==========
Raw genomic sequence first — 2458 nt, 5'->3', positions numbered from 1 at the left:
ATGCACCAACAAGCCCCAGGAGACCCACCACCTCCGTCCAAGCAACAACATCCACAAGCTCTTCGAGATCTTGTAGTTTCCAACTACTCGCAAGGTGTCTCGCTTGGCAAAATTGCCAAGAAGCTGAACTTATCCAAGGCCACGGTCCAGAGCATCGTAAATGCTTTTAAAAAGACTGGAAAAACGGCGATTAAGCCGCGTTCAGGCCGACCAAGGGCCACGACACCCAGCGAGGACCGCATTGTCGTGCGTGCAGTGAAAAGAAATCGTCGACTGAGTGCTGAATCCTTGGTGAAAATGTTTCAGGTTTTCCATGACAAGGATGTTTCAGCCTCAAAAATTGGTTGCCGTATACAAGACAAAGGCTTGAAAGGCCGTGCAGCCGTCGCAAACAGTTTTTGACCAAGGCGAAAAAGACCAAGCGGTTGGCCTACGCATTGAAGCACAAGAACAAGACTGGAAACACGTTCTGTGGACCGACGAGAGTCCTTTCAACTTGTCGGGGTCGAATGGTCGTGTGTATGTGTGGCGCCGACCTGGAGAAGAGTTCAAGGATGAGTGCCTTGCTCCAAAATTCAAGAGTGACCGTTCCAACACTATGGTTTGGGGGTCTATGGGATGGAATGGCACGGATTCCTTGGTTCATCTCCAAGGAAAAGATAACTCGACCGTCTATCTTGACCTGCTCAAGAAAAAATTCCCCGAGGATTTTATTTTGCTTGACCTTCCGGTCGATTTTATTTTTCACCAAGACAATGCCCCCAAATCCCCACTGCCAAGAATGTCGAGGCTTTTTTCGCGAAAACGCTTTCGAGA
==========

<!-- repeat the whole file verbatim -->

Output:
Raw genomic sequence first — 2458 nt, 5'->3', positions numbered from 1 at the left:
ATGCACCAACAAGCCCCAGGAGACCCACCACCTCCGTCCAAGCAACAACATCCACAAGCTCTTCGAGATCTTGTAGTTTCCAACTACTCGCAAGGTGTCTCGCTTGGCAAAATTGCCAAGAAGCTGAACTTATCCAAGGCCACGGTCCAGAGCATCGTAAATGCTTTTAAAAAGACTGGAAAAACGGCGATTAAGCCGCGTTCAGGCCGACCAAGGGCCACGACACCCAGCGAGGACCGCATTGTCGTGCGTGCAGTGAAAAGAAATCGTCGACTGAGTGCTGAATCCTTGGTGAAAATGTTTCAGGTTTTCCATGACAAGGATGTTTCAGCCTCAAAAATTGGTTGCCGTATACAAGACAAAGGCTTGAAAGGCCGTGCAGCCGTCGCAAACAGTTTTTGACCAAGGCGAAAAAGACCAAGCGGTTGGCCTACGCATTGAAGCACAAGAACAAGACTGGAAACACGTTCTGTGGACCGACGAGAGTCCTTTCAACTTGTCGGGGTCGAATGGTCGTGTGTATGTGTGGCGCCGACCTGGAGAAGAGTTCAAGGATGAGTGCCTTGCTCCAAAATTCAAGAGTGACCGTTCCAACACTATGGTTTGGGGGTCTATGGGATGGAATGGCACGGATTCCTTGGTTCATCTCCAAGGAAAAGATAACTCGACCGTCTATCTTGACCTGCTCAAGAAAAAATTCCCCGAGGATTTTATTTTGCTTGACCTTCCGGTCGATTTTATTTTTCACCAAGACAATGCCCCCAAATCCCCACTGCCAAGAATGTCGAGGCTTTTTTCGCGAAAACGCTTTCGAGA